This morning I woke up to the headline “The Hunt Ends.” The pensive face of a young man, perhaps too young to shave, eyed me from the above-the-fold picture on the front page. My heart was heavy as I read that a 16 year old child, so close in age to our own 15 year old son, has shot and killed a police officer.
Several weeks ago in church, Adrien Helm offered a prayer of gratitude for an insight she received at a workshop related to helping young people who are at risk: Instead of asking, “What is wrong with you?” workshop participants were encouraged to ask, “What happened to you?”
I find myself wondering what happened to this young person, Nicholas Lemmon Lindsey, that he shot and killed a police officer, effectively ending his own life as well? What happened in such a short life to lead to such a devastating result? The actions of this one young person have traumatized not only a family, but friends, the police force, public officials, and the city as a whole. What happened to the teenaged Gibbs student?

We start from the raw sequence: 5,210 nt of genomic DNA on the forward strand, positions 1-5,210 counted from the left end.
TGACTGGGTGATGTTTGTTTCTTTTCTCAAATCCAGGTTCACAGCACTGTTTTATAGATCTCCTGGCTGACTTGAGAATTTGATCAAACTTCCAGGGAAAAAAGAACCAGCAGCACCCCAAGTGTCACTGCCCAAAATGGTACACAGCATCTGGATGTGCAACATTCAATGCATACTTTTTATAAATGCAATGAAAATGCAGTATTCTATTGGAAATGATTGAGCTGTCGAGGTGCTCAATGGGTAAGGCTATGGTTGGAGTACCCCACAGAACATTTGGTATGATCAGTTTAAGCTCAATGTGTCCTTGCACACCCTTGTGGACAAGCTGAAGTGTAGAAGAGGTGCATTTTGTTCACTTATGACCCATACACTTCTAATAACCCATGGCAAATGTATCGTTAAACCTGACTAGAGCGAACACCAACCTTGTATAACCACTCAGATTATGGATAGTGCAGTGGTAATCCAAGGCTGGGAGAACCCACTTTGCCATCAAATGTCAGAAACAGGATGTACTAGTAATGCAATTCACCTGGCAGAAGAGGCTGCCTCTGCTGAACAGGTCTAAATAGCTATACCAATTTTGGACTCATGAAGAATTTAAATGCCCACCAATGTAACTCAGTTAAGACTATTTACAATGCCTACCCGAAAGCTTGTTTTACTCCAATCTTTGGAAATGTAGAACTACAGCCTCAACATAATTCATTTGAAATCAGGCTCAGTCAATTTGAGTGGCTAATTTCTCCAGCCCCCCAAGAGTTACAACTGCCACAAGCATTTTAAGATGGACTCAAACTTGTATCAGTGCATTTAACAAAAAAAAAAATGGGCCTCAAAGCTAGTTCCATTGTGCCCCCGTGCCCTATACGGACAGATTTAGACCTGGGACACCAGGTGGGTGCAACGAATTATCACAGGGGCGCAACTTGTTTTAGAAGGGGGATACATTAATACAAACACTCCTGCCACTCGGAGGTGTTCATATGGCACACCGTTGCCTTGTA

In the aftermath of the shooting outside the grocery store in Tucson, where Representative Gabrielle Giffords was wounded and others killed, Congressman C. W. Bill Young, R-Indian Shores, FL, reflected on the tragedy concluding, “It’s not American.” (St. Petersburg Times, 1/9/11, 4A) I completely agree with Young. The Tucson shootings, the killing of three St. Petersburg Police officers in a month, and countless recent acts of fatal gun violence, are “not American.”
So, I am wondering, instead of asking, “What is wrong with us?” posing the question, “What has happened to us?” What has happened to us as a nation, a society, a culture, that we have come to this point? The headline today declares, “The Hunt Ends.” I think that we need to continue the hunt for what has happened to us that has caused our society to degenerate into such violence. We need to honestly explore our collective history without judgment or blame, seeking insight from our past experiences. This hunt needs to be pursued so that we can discover ways to heal from the devastating violence that is traumatizing our society.
While the hunt for the person who shot and killed St. Petersburg Police Officer David Crawford has ended, may our hunt continue, not for what is wrong with us, but for what has happened to us that we have become so consumed by violence.